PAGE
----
Both Republicans and Democrats in Congress have long complained about the unresponsiveness of the Bush White House to their concerns and its tendency to withhold information. Now comes a new example: a proposed rule by the Office of Personnel Management to sharply limit the number, tenure and utility of executive branch officials detailed to Capitol Hill.
The obvious intent of the rule, published Sept. 9 in the Federal Register, is to inhibit Congress’ ability to oversee executive branch activities by depriving Members and committees of the services of civil servants who know how executive bureaucracies work. It’s a bald faced move to partially blind Congress as it conducts oversight.
Fortunately, a loud complaint about this latest act of executive contempt has been raised by a powerful Republican — Sen. Chuck Grassley (Iowa), chairman of the Finance Committee. Portions of the rule “could be a threat to the Congress’s duty to conduct oversight” and “chill the benefits that detailees provide to Members of a different party than the administration at the time,” Grassley wrote OPM director Kay Cole James.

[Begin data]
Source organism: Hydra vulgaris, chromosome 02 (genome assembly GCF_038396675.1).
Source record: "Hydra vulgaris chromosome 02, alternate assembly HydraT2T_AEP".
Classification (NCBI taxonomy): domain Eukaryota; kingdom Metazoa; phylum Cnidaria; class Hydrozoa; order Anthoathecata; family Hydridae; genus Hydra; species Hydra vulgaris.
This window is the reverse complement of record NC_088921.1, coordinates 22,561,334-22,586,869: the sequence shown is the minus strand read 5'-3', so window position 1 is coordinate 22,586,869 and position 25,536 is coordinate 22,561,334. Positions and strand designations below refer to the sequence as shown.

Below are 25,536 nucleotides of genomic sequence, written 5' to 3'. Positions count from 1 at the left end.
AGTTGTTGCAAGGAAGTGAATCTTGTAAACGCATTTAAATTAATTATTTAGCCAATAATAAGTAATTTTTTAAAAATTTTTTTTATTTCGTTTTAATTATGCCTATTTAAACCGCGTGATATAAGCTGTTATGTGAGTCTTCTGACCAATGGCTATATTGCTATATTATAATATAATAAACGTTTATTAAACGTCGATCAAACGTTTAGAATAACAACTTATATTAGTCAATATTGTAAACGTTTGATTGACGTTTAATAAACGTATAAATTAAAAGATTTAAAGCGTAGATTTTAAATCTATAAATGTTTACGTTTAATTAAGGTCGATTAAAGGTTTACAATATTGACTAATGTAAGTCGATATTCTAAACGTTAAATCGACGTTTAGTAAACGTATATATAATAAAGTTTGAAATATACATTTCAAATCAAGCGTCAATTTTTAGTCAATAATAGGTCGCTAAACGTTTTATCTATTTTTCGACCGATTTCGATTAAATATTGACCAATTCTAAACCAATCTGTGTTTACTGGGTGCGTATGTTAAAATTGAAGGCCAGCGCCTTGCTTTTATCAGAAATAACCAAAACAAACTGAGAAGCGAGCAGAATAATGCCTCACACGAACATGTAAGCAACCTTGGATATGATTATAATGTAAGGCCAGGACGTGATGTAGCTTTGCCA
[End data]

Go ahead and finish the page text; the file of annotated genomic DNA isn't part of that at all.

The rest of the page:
No one is quite sure exactly how many executive detailees work on the Hill, but they number in the hundreds. An OPM official told Roll Call that the rule came about because the White House wanted to know how many detailees there were. However, the rule goes far beyond mere personnel tracking. It’s designed to centralize the whole detailing process in the hands of the OPM director, allows that official to bar detailees from working on matters where legislative and executive interests differ and ends all current detail assignments on Jan. 2, 2004.
The text of James’ proposed regulation cloaks the administration’s aims in high-minded language. Its purpose is “to maintain the separation of powers under the constitution and prevent conflicts of interest among the branches and individuals involved.” The real purpose is to prevent “disclosure of information within the constitutional authority of the executive to withhold because disclosure could impair … the deliberative processes of the executive or the performance of the executive’s constitutional duties.”
In other words, the Bush administration does not want executive branch experts to help the legislative branch understand what it’s up to. A blind Congress is a good Congress.
James and OPM have cited no example of abuse or problem in a system that has been going on for years. “Like many things,” Grassley put it, “when it comes to detailees, if it ain’t broke, don’t fix it.” The proposed regulation is not final. The 60-day comment period on it ends Oct. 24, after which it can be rewritten. We’d urge Members to join Grassley in sounding off about James’ proposal to the point that it’s just withdrawn.